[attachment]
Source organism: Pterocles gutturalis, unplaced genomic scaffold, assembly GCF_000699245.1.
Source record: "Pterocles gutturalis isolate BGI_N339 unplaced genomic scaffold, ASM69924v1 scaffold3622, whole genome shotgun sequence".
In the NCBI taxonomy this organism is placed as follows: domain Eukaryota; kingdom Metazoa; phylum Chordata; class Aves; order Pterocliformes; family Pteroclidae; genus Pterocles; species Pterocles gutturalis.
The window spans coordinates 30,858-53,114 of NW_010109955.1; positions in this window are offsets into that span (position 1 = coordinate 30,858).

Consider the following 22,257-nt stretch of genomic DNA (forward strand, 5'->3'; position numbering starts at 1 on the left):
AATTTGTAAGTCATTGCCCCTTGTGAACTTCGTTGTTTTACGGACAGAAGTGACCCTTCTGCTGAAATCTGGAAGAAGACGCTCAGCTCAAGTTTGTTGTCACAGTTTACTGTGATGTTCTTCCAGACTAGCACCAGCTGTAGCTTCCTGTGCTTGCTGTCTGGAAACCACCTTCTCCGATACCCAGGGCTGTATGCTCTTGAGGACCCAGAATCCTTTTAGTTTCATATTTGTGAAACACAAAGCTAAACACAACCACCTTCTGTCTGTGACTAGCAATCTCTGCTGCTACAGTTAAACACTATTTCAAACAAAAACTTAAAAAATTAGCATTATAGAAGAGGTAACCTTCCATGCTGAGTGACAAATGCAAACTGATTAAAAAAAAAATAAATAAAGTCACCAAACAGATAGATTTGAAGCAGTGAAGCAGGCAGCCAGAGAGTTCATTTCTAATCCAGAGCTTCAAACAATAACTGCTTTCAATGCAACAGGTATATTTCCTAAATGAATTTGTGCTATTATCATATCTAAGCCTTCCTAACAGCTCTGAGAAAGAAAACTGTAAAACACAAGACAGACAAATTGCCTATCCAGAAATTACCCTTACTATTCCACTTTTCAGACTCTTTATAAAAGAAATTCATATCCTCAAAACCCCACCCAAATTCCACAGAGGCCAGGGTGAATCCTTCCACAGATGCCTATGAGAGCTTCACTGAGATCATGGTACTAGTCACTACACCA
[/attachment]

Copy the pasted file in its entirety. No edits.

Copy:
Source organism: Pterocles gutturalis, unplaced genomic scaffold, assembly GCF_000699245.1.
Source record: "Pterocles gutturalis isolate BGI_N339 unplaced genomic scaffold, ASM69924v1 scaffold3622, whole genome shotgun sequence".
In the NCBI taxonomy this organism is placed as follows: domain Eukaryota; kingdom Metazoa; phylum Chordata; class Aves; order Pterocliformes; family Pteroclidae; genus Pterocles; species Pterocles gutturalis.
The window spans coordinates 30,858-53,114 of NW_010109955.1; positions in this window are offsets into that span (position 1 = coordinate 30,858).

Consider the following 22,257-nt stretch of genomic DNA (forward strand, 5'->3'; position numbering starts at 1 on the left):
AATTTGTAAGTCATTGCCCCTTGTGAACTTCGTTGTTTTACGGACAGAAGTGACCCTTCTGCTGAAATCTGGAAGAAGACGCTCAGCTCAAGTTTGTTGTCACAGTTTACTGTGATGTTCTTCCAGACTAGCACCAGCTGTAGCTTCCTGTGCTTGCTGTCTGGAAACCACCTTCTCCGATACCCAGGGCTGTATGCTCTTGAGGACCCAGAATCCTTTTAGTTTCATATTTGTGAAACACAAAGCTAAACACAACCACCTTCTGTCTGTGACTAGCAATCTCTGCTGCTACAGTTAAACACTATTTCAAACAAAAACTTAAAAAATTAGCATTATAGAAGAGGTAACCTTCCATGCTGAGTGACAAATGCAAACTGATTAAAAAAAAAATAAATAAAGTCACCAAACAGATAGATTTGAAGCAGTGAAGCAGGCAGCCAGAGAGTTCATTTCTAATCCAGAGCTTCAAACAATAACTGCTTTCAATGCAACAGGTATATTTCCTAAATGAATTTGTGCTATTATCATATCTAAGCCTTCCTAACAGCTCTGAGAAAGAAAACTGTAAAACACAAGACAGACAAATTGCCTATCCAGAAATTACCCTTACTATTCCACTTTTCAGACTCTTTATAAAAGAAATTCATATCCTCAAAACCCCACCCAAATTCCACAGAGGCCAGGGTGAATCCTTCCACAGATGCCTATGAGAGCTTCACTGAGATCATGGTACTAGTCACTACACCA